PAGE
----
16. I’m not in Facebook. I was somewhat forced into Google+ as I use Picasa. It is a reasonable way to share photos. I just used the Hangout this week for a conference / professional meeting it worked o.k. (I had the Hangout up but opened Docs in a separate screen — don’t think we could jointly edit the Google Doc in the screenshare). Also, I was dropped from the session at one point and it was not clear how to return to it. I don’t like it suggests that I connect with family members of people with whom I’m connected; I’d prefer not to have suggested connections. Creating circles is unclear to me. It is also unclear how the usability differs between gmail users and non gmail users. It requires better privacy, better usability, better customization but it is a useful tool. I haven’t used MS Office in a long time; I now almost solely use Google (gmail, Google Docs, Google+, etc.) for my professional work. Microsoft has more to worry about than Google….

  17. James Harris

    The part that drives me crazy about Google+ is that they won’t sort out actually publishing to the network. I’m a Twitter first user and I syndicate portions of my content to Facebook. If I wasn’t allowed to do this I would virtually be a non-entity on Facebook, but instead I can share content from my preferred network and still connect with FB users. The only reason I even log into Facebook is notifications that people are interacting with what I share there, I never go to just browse. Google on the other hand wants me to give it special consideration and devote time to using their platform at the expense of other platform, hence why I don’t actively use G+. Actually allowing people to publish and share content to the platform would go a long way towards helping what ails the platform.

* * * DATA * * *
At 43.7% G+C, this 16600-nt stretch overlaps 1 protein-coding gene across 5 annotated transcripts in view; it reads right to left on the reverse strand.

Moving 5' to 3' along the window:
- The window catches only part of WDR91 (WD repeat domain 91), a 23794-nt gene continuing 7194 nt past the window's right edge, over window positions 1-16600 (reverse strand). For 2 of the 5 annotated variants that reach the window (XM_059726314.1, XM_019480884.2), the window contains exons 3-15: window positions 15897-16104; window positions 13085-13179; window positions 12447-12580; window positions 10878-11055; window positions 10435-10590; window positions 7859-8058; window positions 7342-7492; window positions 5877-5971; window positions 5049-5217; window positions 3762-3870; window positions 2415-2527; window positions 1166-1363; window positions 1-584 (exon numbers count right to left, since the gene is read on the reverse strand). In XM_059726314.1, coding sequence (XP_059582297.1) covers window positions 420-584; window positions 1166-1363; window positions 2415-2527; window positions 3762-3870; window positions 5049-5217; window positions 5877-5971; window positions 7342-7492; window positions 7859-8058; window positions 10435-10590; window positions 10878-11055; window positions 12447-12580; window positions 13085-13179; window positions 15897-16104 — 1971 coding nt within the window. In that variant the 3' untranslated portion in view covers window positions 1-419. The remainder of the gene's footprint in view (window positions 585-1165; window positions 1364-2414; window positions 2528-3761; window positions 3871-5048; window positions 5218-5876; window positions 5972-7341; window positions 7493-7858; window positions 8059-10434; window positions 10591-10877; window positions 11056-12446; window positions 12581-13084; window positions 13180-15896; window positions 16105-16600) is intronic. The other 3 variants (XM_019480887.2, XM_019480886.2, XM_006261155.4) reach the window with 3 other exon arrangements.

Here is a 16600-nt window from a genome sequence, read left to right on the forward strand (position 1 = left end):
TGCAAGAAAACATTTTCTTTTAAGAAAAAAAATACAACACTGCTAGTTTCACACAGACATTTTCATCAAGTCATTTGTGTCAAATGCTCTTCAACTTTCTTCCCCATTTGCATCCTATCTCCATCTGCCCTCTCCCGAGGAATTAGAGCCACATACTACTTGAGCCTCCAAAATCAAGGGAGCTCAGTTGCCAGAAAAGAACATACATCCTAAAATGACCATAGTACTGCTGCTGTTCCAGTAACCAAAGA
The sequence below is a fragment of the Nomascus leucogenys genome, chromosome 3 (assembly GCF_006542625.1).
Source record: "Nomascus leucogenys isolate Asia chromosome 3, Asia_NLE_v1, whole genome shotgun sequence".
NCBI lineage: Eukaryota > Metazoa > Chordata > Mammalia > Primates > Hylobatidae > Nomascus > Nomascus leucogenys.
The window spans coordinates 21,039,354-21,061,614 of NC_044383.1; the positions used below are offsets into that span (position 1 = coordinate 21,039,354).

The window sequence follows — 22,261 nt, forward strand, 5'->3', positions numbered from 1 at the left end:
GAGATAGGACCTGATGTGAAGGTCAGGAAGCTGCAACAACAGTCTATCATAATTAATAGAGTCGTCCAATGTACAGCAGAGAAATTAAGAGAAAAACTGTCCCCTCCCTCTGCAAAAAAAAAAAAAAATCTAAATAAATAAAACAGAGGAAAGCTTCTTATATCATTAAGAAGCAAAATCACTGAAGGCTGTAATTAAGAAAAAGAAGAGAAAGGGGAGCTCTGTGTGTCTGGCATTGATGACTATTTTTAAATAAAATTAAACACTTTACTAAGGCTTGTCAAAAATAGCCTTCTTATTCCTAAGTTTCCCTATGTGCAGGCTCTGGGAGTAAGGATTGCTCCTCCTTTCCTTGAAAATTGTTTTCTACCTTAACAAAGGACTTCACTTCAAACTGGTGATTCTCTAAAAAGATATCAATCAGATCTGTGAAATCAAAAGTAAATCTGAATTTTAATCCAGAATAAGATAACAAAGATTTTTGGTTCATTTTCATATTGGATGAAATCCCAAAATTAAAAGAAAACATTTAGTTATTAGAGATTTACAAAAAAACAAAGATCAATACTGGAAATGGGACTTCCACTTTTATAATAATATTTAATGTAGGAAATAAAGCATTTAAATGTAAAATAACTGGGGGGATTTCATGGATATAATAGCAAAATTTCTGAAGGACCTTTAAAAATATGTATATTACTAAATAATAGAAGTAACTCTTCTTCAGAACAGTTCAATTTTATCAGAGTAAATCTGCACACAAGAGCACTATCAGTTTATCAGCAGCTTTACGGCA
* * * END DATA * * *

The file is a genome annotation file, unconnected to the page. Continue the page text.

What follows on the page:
18. Pete Stean

    Circles are a wonderful invention – they mean that I see all of the news and updates that are really relevant to me, and can put other stuff on the side to dip into occasionally. In contrast, Facebook has become a hot mess of updates dominated by the noisiest of people that I’m connected to.

    Communities are a good addition too, as long as they’re used properly. There’s been a tendency for some people to create private communities when they should be connecting posts together by using a public +whatever handle. For example, I don’t want to share a photo of an interesting piece of stained glass in the Google Plus ‘Window Wednesday’ private community and then have to reshare it so that people can see it in the public Google+ space. That’s partially Google’s fault, because they don’t give decent guidance on when you should and shouldn’t create a private community.

    What *is* interesting and relevant about Gundotra’s departure is that they’ve replaced him with an engineer, rather than Brad Horowitz, who is a social media guy through and through.